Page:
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Forget how many keys, delete the key resource file and it should start fresh. In Linux it should be in .ssh directory in your login's home tree. Mine is called known_hosts and upon looking at that file I'd not recommend trying to edit it; however deleting it means that other hosts which were previously accepted will be reset too.
My variation only has known_hosts and I delete that file only. However to be safe, you could copy that whole directory to another place so as to be capable of restoring, and then delete the known_hosts file. It would seem intuitive to remove the authorized_keys file; just that my local experience is that I solely have known_hosts. I also only ever do is scp.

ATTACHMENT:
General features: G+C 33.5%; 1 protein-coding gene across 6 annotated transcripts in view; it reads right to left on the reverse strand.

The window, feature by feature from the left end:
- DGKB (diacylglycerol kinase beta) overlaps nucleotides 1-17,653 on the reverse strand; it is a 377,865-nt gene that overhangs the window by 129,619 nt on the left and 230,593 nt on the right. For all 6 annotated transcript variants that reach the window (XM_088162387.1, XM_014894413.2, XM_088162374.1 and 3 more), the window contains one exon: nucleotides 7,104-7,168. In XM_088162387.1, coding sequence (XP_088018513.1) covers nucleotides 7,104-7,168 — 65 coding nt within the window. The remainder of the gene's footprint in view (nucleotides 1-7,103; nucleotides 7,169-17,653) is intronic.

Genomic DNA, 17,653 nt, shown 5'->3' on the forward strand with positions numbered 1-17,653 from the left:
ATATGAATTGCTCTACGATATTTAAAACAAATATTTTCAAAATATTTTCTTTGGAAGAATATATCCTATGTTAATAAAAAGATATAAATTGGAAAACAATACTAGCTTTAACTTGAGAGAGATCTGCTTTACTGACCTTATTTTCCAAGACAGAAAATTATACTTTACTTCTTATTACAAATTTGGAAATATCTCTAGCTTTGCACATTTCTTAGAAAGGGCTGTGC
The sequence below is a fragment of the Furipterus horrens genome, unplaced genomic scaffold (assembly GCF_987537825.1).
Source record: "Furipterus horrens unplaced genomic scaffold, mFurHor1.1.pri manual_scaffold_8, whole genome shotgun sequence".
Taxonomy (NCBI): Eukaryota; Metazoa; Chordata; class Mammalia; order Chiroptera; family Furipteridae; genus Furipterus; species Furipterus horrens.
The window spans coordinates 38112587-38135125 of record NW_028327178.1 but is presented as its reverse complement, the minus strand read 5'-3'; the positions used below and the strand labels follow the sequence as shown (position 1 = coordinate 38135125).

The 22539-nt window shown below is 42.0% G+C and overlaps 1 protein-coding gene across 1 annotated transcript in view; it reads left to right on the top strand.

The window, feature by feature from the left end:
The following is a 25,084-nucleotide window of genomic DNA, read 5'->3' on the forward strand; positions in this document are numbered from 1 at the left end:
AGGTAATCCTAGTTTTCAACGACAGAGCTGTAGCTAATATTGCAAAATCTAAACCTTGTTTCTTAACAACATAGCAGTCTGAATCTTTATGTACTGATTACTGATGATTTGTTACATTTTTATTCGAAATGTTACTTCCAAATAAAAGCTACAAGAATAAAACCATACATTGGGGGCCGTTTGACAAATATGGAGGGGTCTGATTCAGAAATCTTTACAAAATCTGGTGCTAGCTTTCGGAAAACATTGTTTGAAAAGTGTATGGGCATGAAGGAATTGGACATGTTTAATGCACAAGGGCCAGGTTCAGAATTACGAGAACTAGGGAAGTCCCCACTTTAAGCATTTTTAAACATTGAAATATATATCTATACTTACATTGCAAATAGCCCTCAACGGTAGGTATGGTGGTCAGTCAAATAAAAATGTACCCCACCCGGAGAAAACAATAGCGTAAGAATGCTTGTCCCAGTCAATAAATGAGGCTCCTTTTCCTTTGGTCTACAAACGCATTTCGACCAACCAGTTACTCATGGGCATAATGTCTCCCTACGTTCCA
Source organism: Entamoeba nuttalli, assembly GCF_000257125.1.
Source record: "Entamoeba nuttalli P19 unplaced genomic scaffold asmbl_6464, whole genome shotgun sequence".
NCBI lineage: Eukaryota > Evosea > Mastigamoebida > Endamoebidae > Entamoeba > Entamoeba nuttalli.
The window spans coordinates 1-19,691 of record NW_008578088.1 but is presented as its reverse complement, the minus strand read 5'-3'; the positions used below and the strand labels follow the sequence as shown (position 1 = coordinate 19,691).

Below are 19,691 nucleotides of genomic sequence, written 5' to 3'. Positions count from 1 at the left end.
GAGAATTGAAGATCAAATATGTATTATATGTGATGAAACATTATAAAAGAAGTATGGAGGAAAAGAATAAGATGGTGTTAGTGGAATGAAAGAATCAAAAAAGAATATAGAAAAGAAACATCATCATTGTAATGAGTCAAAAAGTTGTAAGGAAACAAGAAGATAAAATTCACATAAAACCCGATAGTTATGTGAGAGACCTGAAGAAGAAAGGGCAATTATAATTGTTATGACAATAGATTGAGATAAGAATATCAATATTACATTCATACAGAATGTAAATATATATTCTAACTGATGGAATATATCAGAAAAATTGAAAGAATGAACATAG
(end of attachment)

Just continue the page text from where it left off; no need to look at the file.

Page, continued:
By the way, this is on the "source" system from which I perform the scp. I.e. if I'm on system B performing and SCP to system A, I delete the known_hosts file on system B and the next action of trying scp causes the shell to give me the message that the authenticity of the other host can't be established and asks me if I want to authorize and continue.